Ann Arbor (Informed Comment) – On July 6, 1917, Auda Abu Tayy led his Howeitat tribesmen in a successful attack on the Ottoman port of Aqaba in what is now Jordan but was then the Ottoman Empire. The Arabs of the Hejaz or Western Arabia and the Transjordan had allied with the British to revolt against their Ottoman government in return for a promise from London to support them in achieving an independent Arab state after the war.
Britain went to war with the Ottomans because the latter allied with Austria and Germany against Russia (Istanbul was way more afraid of the Russians than any other Power, especially after the Russian drive on Istanbul in 1877-78).
Auda was advised by a British intelligence officer and former archeologist, T. E. Lawrence, who later rather exaggerated the importance of his own role in the Arab uprising. At Aqaba, Lawrence did not distinguish himself when he accidentally shot his own camel in the back of the head and was nearly killed.
So why did the 300-man-strong Ottoman garrison at Aqaba fall so easily to Auda’s irregulars?
The Ottomans had set their artillery in concrete pylons and pointed them out to the Gulf of Aqaba, from which they feared a naval assault. They therefore could not wheel the big guns around and fire at the attacking Bedouin. They just couldn’t imagine that a threat to the garrison and the port would come from inside Ottoman territory.
It is sort of the way the US invested bigtime in the “Global War on Terror.”
In the meantime, a thin strip of RNA was gunning for us and would establish itself to the rear of our military front lines. Had we spent trillions on coronavirus vaccines, on a single-payer health care system and on the network of country health departments across the country, we would not be in our present straits.
As of last year this time, 6,967 U.S. servicemen and women had died during Global War on Terror and Overseas Contingency Operation actions. The Congressional Research Service writes, “Some 52,802 had been wounded. Approximately 62% (36,885) of all war-related incidents that resulted in U.S. military casualties have occurred during operations in Iraq.”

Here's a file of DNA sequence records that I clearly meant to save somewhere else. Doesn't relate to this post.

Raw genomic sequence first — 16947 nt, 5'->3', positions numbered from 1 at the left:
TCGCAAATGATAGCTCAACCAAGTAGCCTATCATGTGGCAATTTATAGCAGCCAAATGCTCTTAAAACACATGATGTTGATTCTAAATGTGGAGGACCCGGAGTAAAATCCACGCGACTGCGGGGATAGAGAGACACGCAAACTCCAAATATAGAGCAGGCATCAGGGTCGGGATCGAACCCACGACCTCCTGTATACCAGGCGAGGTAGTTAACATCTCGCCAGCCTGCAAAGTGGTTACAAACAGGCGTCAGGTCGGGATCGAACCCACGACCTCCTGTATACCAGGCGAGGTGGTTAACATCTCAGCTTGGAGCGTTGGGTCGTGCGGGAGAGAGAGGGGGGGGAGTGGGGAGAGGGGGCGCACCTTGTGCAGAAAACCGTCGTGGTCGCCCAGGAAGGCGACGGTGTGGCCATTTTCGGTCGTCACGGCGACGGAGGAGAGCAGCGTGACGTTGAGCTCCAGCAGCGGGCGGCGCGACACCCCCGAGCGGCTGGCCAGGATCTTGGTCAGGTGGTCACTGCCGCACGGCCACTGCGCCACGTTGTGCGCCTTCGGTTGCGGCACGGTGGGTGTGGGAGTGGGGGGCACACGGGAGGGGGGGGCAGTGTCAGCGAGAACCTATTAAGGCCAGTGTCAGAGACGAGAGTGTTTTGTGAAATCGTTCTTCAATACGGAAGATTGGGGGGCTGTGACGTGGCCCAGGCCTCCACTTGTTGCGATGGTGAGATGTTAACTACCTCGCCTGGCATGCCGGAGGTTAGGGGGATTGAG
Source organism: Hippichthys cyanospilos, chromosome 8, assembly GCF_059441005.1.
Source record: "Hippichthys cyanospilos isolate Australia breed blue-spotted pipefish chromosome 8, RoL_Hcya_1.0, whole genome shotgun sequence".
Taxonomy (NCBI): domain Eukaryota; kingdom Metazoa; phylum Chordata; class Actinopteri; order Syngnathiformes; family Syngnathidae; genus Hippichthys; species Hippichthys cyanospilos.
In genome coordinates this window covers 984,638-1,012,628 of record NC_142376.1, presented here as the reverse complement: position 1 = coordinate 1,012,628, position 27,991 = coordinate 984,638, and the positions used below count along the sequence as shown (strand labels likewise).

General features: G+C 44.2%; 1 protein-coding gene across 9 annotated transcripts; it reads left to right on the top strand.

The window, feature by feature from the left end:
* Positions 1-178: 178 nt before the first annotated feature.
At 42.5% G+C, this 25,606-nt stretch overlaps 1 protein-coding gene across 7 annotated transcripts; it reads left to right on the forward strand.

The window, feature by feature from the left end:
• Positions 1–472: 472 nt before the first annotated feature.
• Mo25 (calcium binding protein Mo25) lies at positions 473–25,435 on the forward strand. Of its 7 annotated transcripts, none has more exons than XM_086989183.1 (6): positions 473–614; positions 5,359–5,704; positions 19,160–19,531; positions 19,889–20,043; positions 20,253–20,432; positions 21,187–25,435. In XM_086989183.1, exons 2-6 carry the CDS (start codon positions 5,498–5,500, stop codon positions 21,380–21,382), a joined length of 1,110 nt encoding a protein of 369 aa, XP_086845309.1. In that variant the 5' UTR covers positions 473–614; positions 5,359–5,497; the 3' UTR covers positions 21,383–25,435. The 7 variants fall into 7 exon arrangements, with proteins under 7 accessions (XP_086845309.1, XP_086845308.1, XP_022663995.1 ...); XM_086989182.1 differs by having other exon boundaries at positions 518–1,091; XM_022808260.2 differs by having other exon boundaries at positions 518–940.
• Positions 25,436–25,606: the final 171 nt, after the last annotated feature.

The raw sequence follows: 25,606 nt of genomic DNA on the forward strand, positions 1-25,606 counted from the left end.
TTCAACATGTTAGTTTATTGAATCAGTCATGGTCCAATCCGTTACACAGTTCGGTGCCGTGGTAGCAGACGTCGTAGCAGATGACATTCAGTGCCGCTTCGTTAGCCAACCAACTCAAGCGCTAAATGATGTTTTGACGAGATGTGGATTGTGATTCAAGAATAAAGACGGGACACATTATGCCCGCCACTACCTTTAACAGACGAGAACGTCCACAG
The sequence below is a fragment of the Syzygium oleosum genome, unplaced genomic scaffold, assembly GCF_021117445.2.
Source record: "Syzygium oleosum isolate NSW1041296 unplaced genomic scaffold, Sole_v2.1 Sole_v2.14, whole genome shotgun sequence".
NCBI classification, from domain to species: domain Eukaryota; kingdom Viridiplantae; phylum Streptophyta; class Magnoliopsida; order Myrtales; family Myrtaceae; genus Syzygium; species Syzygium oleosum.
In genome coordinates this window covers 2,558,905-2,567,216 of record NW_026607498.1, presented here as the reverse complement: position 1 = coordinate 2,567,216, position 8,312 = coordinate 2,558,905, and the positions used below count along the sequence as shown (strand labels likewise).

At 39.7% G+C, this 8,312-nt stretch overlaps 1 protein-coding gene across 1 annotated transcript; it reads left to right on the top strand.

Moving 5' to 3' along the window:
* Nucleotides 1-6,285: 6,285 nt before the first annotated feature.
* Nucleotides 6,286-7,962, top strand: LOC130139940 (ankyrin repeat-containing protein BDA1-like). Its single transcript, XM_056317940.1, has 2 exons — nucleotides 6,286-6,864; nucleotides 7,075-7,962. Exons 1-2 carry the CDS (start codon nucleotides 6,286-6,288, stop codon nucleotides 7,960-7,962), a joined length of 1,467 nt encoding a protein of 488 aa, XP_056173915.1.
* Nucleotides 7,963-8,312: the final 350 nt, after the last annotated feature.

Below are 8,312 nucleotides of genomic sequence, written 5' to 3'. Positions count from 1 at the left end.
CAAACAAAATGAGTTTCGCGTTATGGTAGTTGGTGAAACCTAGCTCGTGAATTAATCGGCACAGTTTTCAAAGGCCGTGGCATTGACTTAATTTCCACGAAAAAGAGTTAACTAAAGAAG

The rest of 2019 and the first five months of 2020 added to the grim totals. In 2019, 17 US soldiers and Marines were killed in Afghanistan and 180 were wounded. This, in a war that began in 2001 and is still going on with no signs of a US victory.
There are now less than 10,000 US service personnel in Afghanistan, with the number expected to decline to 8,600 by July. This is down from as many as 13,000 on January 1. And, the Trump administration is now pledged to be out entirely by next year this time. Such plans have been made before and been reversed at the last minute. No president wants to preside over the return of the Taliban to power in Kabul, with all the memories of the September 11, 2001 attacks that would evoke. And it just is not clear that the joint government of Ashraf Ghani and Abdullah Abdullah could survive long with no US troops in theater. The Taliban control 10 percent of the country and have a presence in half the provinces.
The Pushtun Taliban, however, did not carry out the 9/11 attacks; Arab al-Qaeda did, and it isn’t clear that Usama Bin Laden let his hosts know what he had planned. So an equation of the two would be a mistake. The Taliban, and many al-Qaeda, were furious with Bin Laden for bringing down on them the full wrath of the American superpower. Taliban rule would be horrible for the people of Afghanistan and especially the women and the Shiite Hazara (for the latter it might be close to genocidal). But Taliban rule would not necessarily equal a security threat to New York. The whole premise of the war in Afghanistan, America’s longest, that it was part of a Global War on Terror or absolutely necessary to US security was and is false. Afghanistan is weak country and one of the poorest in the world and does not pose a realistic threat to the US.